An Eruv Tavshilin Q&A for Shavuos 5783
Q: What is the reason for Eruv Tavshilin? A: When the second or eighth day of yom tov falls on Shabbat, or if Shabbat falls immediately after yom tov, it is rabbinically forbidden to cook or prepare on yom tov for Shabbat. When executed properly, an Eruv Tavshilin allows one to prepare food for Shabbat on yom tov. This year, the second day of Shavuot […]
Pruzbul: Ask the Rabbi
I have a friend who owes me 1,000 dollars. He told me that once Rosh Hashanah comes, he will not have to pay me back. Is that true? To answer we have to start from the beginning. The Torah says in Devarim (Chapter 15, verses 1-2) “at the end of seven years…every creditor should release […]
Summer’s here! OU Kosher answers your questions on park BBQ grills, keeping kosher on a cruise and more…
OU Kosher presents questions frequently asked by consumers on the OU Kosher Hotline (212-613-8241) for the summer. Questions may also be submitted to firstname.lastname@example.org or chat with us by clicking on the chat bubble on the right bottom of the screen. * * * 1. Q: Is it possible to cook on a BBQ that was […]
In Remembrance of Our Loved Ones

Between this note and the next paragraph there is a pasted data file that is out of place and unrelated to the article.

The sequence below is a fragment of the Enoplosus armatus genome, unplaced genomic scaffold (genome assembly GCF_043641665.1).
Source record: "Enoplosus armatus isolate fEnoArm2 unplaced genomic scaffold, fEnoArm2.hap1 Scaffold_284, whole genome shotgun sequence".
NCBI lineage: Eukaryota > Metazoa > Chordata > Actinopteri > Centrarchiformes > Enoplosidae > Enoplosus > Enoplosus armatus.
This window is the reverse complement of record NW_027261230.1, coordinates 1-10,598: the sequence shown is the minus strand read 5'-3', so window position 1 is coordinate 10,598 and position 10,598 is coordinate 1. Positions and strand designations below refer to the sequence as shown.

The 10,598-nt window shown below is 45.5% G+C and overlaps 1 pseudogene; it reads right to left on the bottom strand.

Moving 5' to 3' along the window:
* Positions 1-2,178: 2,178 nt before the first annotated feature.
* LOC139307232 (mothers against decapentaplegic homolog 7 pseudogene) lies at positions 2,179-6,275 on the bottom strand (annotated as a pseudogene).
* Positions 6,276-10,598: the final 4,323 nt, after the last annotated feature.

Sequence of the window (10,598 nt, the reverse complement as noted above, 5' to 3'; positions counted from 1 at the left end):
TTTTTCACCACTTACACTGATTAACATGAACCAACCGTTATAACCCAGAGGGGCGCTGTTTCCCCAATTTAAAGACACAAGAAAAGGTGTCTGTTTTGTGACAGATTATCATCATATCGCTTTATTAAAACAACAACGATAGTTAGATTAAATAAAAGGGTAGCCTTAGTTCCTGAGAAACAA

It is customary on Yom Kippur when Yizkor (the memorial service) is recited, as well as on the Shalosh Regalim (Passover, Sukkot and Shavuot), to light a candle in memory of loved ones who have passed away. This practice was referenced as far back as the Talmudic times when it was recorded in Tractate Ketubot […]
Getting the Flavor of Certifying Flavors: A Primer
The balance is a delicate one in an era when brand loyalty has diminished and tastes are ever more fickle.
The flavor industry has grown from rather humble origins in the mid-nineteenth century, when processed foods first came to prominence, into a $1.5 billion dollar industry that churns out 10,000 new flavors a year. For purposes of kosher certification, chemicals and natural ingredients the raw components of a flavor are divided into three categories: natural, non-kosher, and “in between.” The natural category includes tea, cocoa powder, honey, lemon oil and other inherently kosher materials, as well as chemicals derived entirely from natural sources, such as heliotropin, a transmutation of petroleum.
A history of the fat substitute Olestra and its Kosher status.